The Lower Sabie Restcamp overlooks the Lower Sabie Dam, which attracts a wealth of plants and animals, including Elephant and Waterbuck.
Kruger Park | Lower Sabie Game Viewing Routes
Lower Sabie Rest Camp is a magnificent vision on the banks of the Sabie River. It is the perfect base from which to see game and birds in southern Kruger National Park. The camp overlooks Lower Sabie Dam, which attracts a variety of animals and birds, including Elephant. Waterbuck are very common in this area as well.
Several other striking waterholes are near the camp. A waterhole which is rather good for photography is Sunset Dam (off the H4-1), because you can get close to the water's edge. For good game spotting and Lion prides
, a visit to Duke's waterhole (S137) is also recommended. There have been a number of sightings of Cheetah and Wild Dog as well.
At Nhlambanyathi (S28) there is a bird hide
and a chance to get out of your car, while 4 kms (2.5 miles) to the south there is the large Nhlanganzwane Dam.
Due to these waterholes being in close proximity to Lower Sabie
, it's recommended to visit the waterholes very early in the morning or towards the end of the day when staying at the camp. The wildlife are usually most active at these times.
Predators that are usually in Lower Sabie are Lion, Leopard and Cheetah
. Browsers and grazers include: white and black Rhino, Hippo, Tsessebe and Bushbuck to mention a few.
Lower Sabie to Skukuza (H4-1)
Lower Sabie Road (H4-1) follows the Sabie River taking you to Skukuza
. This is a very scenic drive with beautiful riverine forest fusing into Sabie Crocodile thorn thickets.
This road includes 2 eco-zones, which allows for an interesting mixture of grazers and browsers, and baboon and vervet monkeys
can be found in and under the Tamboti and Fig trees along the river banks. Apparently you can find more Leopard per square kilometre in this area than anywhere else in the world, so the chances of seeing these elusive creatures are better than average.
The areas bordering the Sabie River
have been through a big change since the rain floods in 2000. Perception of the environment has opened up because so many trees were uprooted and washed away when the river burst its banks, the reedbeds disappeared and the river now follows a slightly different course.
Some scientists argue that the floods created some quick changes
to an eco-system since the Park's beginning. The road between Lower Sabie and Skukuza is one of Kruger Park's most used routes, and the amount of tourist traffic has earned it the pet name of "Piccadily Circus".
Although the distance between the 2 camps
is only 43 kms (26.7 miles), one should allow 2-and-a-half hours for the drive, because you will be so excited with all the game viewing opportunities along the way. There is a picnic spot at Nkuhlu (the Swazi name for Natal Mahogany), about halfway to Skukuza, where snacks and refreshments can be purchased.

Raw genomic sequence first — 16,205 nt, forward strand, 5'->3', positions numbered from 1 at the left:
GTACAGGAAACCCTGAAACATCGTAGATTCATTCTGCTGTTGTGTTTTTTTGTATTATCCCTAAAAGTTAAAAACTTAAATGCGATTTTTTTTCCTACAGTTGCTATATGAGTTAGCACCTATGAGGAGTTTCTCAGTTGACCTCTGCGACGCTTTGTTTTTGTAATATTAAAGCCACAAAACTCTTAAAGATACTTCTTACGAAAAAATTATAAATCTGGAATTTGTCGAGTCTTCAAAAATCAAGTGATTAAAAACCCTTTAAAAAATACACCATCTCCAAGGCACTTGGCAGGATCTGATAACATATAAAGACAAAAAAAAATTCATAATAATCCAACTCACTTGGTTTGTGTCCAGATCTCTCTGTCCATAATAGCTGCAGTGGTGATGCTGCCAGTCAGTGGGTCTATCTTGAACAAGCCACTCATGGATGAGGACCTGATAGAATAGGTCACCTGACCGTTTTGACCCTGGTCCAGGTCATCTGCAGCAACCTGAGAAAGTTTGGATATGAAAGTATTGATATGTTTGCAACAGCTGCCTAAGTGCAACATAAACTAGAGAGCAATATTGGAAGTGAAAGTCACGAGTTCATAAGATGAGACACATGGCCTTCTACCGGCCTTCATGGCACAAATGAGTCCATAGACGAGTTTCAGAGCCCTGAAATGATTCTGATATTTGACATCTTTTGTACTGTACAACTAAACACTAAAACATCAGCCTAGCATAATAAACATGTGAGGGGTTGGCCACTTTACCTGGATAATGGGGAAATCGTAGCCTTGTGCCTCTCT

Lower Sabie to Tshokwane (H10):
One of Kruger Park's most delightful drives for scenery and wildlife
viewing is the road heading north from Lower Sabie to Tshokwane (H10). The road passes over the Sabie River and winds gently through Knob Thorn and Marula savannah, and the open grassland allows you to see game several kilometres away.
This sweetveld attracts some of the largest herds of Antelope, Zebra, Buffalo and Wildebeest in Kruger Park and there are often large groupings of grazers gathered together. The large numbers of prey
means that your chances of seeing Lion are particularly good along this route. The highest concentration of Giraffe in Kruger can be found in eastern grasslands between the Sabie and Olifants Rivers.
The H10 has some of the best scenery in the Kruger National Park. Mlondozi Dam picnic site combines stunning vistas over both plains and the Lebombo Mountains, with a mixture of bird and animal life
at the water's edge and in the surrounding area.
This is a good place to see Marabou Stork
, yellowbilled stork, Hippo and Elephant. Muntche Hill (435m) is also one of the easiest places in Kruger Park to note the differences between the flat basalt plains and the rocky rhyolite hills.
There is a 12km (7.4 miles) circular road (S122) around Muntshe Hill, which is rather pretty during the rainy season because the wildflowers go into bloom. There are usually Kudu, Zebra, Wildebeest and occasionally Cheetah
on this road.
One of the best viewing points in the whole of Kruger Park is Nkumbe, where the road ascends into the Lebombo Mountain Range
before descending toward Tshokwane. From where you stand you can look out over the Mlondozi River overlooking what seems to be like a limitless expanse of savannah.
Orpen Dam also has a good lookout point. A thatched shelter is perfectly place on the edge of the Lebombo, giving a good viewing position
onto the sandbanks below. The dam is on the Munywini River as it traverses from the grasslands through the Lebombo. The river is inhabited by Crocodile, Hippo, and the interesting landscapes provide wonderful views and excellent bird viewing.